Friday, October 7, 2011

Overload of the Negative?

I began reading another book yesterday, which I find fascinating and thought provoking. At this point I haven't progressed much further than the author's foreword because it is packed with information and presents a perspective that has my mind leaping down numerous trails again - especially as I consider how the information I'm encountering applies to our society and culture today.

The book is entitled: A Distant Mirror: the Calamitous 14th Century, written by Barbara W. Tuchman.  Publisher: Random House, 1978

In her foreword Tuchman takes time to relate four ‘hazards’ of researching & writing history that she wrestled with. Describing the third one she begins:

“A greater hazard, built into the very nature of recorded history, is overload of the negative: the disproportionate survival of the bad side – of evil, misery, contention, and harm. In history this is exactly the same as in the daily newspaper. The normal does not make news. History is made by documents that survive, and these lean heavily on crisis and calamity, crime and misbehaviour, because such things are the subject of the documentary process – of lawsuits, treaties, moralists’ denunciations, literary satire, papal Bulls. No Pope ever issued a Bull to approve of something. Negative overload can be seen at work in the religious reformer Nicolas de Clamages, who, in denouncing unfit and worldly prelates in 1401, said that in his anxiety for reform he would not discuss the good clerics because “they do not count beside the perverse men.”

She goes on to say,

“ Disaster is rarely as pervasive as it seems from recorded accounts. The fact of being on the record makes it appear continuous and ubiquitous whereas it is more likely to have been sporadic both in time and place. Besides, persistence of the normal is usually greater than the effect of disturbance, as we know from our own times. After absorbing the news of today, one expects to face a world consisting entirely of strikes, crimes, power failures, broken water mains, stalled trains, school shutdowns, muggers, drug addicts, neo-Nazis, and rapists. The fact is that one can come home – on a lucky day – without having encountered more than one or two of these phenomena. This has led me to formulate Tuchman’s Law as follows: “The fact of being reported multiplies the apparent extent of any deplorable development by five- to tenfold” (or any figure the reader would care to supply).”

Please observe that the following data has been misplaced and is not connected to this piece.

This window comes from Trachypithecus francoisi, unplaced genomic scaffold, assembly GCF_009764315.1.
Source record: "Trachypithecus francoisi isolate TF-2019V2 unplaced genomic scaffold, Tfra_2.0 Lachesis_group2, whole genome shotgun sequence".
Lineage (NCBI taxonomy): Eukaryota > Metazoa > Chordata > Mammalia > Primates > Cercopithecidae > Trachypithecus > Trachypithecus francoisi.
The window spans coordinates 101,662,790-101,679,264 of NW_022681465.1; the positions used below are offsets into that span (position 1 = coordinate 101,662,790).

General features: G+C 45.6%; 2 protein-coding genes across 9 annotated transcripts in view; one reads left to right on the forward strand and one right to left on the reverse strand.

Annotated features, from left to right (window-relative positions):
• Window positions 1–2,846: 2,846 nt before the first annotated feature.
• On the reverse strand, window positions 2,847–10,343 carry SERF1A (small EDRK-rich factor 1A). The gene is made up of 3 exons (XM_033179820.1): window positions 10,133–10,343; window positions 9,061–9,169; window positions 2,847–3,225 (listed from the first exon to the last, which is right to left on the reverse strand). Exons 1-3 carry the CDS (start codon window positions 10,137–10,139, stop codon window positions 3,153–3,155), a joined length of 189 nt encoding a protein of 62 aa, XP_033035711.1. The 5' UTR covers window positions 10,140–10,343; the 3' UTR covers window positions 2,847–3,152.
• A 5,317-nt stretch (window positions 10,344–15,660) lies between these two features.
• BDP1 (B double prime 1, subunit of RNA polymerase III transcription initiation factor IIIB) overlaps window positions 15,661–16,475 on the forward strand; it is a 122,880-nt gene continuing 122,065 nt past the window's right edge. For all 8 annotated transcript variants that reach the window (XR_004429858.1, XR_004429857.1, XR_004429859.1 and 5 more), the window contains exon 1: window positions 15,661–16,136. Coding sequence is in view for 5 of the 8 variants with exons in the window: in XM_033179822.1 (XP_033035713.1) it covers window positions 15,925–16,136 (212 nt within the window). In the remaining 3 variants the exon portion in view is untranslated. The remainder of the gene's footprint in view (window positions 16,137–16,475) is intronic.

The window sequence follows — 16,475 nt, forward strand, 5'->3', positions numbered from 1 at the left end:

This is not the first time I've read statements regarding the preponderance of "bad news" that we see, hear, and read about daily. How often do we decry the absence or scarcity of 'good news'? It is, however, the first time I've been convincingly prodded to consider the resulting future historical representation of our times. 

As I considered this overload of the negative, I realized that I only have to look at how the current negative financial news and speculation is shaking the economic foundations of today`s international and national marketplace. What will the history say about that in 100 years?

Another thought; is it only on a lucky day that I come home without having experienced something negative? I hope not.

Given this overload of the negative, should I work harder at seeking and recognizing the positive? How do other people perceive me? How will people remember me? Do I communicate a pessimistic attitude and personality, dragging other people down or do I encourage people by being more positive in my attitude, and what I say and do? As I listen to other people and the media, do I allow myself to get sucked into the negative or do I strive to find a healthy balance in my attitude and outlook?

I need to pay closer attention to that.

I`m eagerly anticipating more thought provoking information as I continue to read.

Will I have difficulty sleeping tonight as my brain churns on? I certainly did last night.

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